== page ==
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Russian Natural Gas Export to Boom in Future
Apr 13, 2010

Russia, that recently exported 28.4 Billion Cubic Meters of natural gas, is set to strengthen its economy with increasing demand of natural gas from the Asian and European countries.

As per the economic monitoring report of Economic Development Ministry, in January-February this year, Russia exported 28.4 Billion Cubic Meters of gas. This volume is 63% more as compared to the same time period in 2009, as per the news published by SteelGuru.

In February 2010, Russia exported 16.7 Billion Cubic Meters outside the Commonwealth Independent States (CIS), including 11.3 Billion Cubic Meters. In the two months, Russia also exported 11.7 Billion Cubic Meters to the CIS nations, comprising 5.5 Billion Cubic Meters in February 2010. There was a 100% year-on-year increase of gas exports; it reached to 16.8 Billion Cubic Meters.

Natural gas export in Russia is mounting due to rising demand from foreign nations. Fortunately, the country is geographically situated among the countries, which are primary energy deficient nations, like, Europe, China, Japan, and USA. In these countries, the demand for petroleum is quite high. Also, the domestic production in these countries is inadequate to live up to their necessities in future. This thereby gives a considerable prospect for natural gas export market in Russia.

Additionally, Russian natural gas export is anticipated to continue to grow in the near future also. The Russian gas industry will be aided by the probable turn down in the production of natural in Europe. This is because the European nations are likely to fulfill their demand for gas by merely importing it from Russia.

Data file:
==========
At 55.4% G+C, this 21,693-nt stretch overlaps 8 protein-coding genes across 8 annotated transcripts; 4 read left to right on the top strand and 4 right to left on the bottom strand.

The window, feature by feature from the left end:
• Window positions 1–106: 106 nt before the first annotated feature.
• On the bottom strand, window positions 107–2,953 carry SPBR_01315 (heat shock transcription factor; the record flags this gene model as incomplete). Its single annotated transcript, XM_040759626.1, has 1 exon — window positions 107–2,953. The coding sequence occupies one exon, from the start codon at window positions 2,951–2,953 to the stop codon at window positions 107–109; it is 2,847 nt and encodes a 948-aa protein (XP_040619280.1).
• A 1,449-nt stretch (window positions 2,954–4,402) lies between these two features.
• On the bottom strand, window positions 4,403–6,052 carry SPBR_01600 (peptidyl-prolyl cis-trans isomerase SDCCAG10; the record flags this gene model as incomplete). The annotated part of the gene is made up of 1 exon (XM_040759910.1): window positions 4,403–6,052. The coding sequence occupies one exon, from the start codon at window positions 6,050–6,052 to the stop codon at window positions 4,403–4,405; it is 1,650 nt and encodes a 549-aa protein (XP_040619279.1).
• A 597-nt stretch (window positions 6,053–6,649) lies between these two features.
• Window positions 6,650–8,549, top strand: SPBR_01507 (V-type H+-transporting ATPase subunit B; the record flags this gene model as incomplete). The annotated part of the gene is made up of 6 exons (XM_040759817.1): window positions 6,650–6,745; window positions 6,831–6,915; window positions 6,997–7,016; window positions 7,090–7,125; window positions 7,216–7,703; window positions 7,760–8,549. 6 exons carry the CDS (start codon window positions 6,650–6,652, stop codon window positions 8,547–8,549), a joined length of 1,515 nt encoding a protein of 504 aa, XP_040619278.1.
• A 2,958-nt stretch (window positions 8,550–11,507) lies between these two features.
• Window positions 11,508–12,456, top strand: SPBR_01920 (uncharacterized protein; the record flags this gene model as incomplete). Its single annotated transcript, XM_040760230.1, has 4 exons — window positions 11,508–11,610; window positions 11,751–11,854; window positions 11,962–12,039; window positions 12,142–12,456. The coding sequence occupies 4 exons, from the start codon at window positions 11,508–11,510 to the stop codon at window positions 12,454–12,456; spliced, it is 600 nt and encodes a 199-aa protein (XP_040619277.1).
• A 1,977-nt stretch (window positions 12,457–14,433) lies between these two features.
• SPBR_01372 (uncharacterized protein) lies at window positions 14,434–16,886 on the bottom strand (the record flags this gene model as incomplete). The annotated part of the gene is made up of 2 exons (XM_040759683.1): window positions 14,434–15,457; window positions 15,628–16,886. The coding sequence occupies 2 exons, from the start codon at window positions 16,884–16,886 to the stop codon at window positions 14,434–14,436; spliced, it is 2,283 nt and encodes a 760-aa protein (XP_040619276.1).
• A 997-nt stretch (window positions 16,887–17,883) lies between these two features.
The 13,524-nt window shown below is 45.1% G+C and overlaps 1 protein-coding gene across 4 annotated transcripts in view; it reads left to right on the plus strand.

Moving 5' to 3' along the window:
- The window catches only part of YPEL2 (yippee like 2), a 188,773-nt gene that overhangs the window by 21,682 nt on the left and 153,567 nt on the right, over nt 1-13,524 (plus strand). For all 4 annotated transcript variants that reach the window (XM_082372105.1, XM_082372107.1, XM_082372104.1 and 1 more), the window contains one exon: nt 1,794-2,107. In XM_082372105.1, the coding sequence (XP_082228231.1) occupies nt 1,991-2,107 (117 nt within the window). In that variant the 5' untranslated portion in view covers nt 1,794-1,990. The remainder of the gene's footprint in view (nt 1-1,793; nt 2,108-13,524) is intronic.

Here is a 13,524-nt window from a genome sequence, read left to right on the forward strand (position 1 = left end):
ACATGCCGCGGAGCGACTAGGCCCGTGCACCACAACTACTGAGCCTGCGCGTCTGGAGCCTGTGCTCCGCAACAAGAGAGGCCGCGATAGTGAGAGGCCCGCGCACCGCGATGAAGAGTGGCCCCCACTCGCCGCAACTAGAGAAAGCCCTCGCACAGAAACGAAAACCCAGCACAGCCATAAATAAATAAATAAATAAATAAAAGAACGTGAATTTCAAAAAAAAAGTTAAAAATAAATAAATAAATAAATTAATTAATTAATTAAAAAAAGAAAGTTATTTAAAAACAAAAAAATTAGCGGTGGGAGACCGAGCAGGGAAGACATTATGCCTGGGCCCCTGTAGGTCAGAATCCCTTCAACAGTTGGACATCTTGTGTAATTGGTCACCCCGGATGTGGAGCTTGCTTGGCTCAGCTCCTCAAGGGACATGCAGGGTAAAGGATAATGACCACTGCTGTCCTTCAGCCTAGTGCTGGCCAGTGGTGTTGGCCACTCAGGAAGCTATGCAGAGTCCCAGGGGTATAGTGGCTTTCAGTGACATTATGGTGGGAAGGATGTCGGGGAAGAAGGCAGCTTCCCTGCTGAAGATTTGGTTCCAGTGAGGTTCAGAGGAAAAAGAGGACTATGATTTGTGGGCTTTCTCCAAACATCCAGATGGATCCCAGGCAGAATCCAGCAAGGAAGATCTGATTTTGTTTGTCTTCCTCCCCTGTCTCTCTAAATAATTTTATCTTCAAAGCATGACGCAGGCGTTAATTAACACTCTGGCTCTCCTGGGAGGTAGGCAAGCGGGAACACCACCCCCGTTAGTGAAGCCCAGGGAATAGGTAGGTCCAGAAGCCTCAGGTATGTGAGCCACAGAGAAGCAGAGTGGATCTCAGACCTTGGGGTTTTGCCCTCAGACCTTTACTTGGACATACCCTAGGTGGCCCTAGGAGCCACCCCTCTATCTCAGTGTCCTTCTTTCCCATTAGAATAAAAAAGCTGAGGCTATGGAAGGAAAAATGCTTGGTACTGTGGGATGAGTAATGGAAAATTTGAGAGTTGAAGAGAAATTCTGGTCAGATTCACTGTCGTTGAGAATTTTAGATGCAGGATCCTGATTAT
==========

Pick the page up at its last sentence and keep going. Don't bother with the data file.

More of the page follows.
According to a market research report named “Russian Oil and Gas Industry Analysis” by RNCOS, Russia already possesses a colossal pipeline channel in the Europe. It is planning to expand it’s extend to Asia via China to meet up this escalating demand. As a result, the future Russian oil and natural gas export market appears to be good.

According to a Research Analyst at RNCOS, “GDP in Russia was badly hit in 2009 by the economic meltdown amid declining international prices of natural gas prices. The international natural gas prices are gaining an optimistic impetus, with equilibrating demand-supply mechanisms of natural gas in the other Asian nations along with CIS. Rising natural gas demand from Asian and European nations will facilitate Russia to boost its export of natural gas which will further help its economy to achieve its strength in 2010.”

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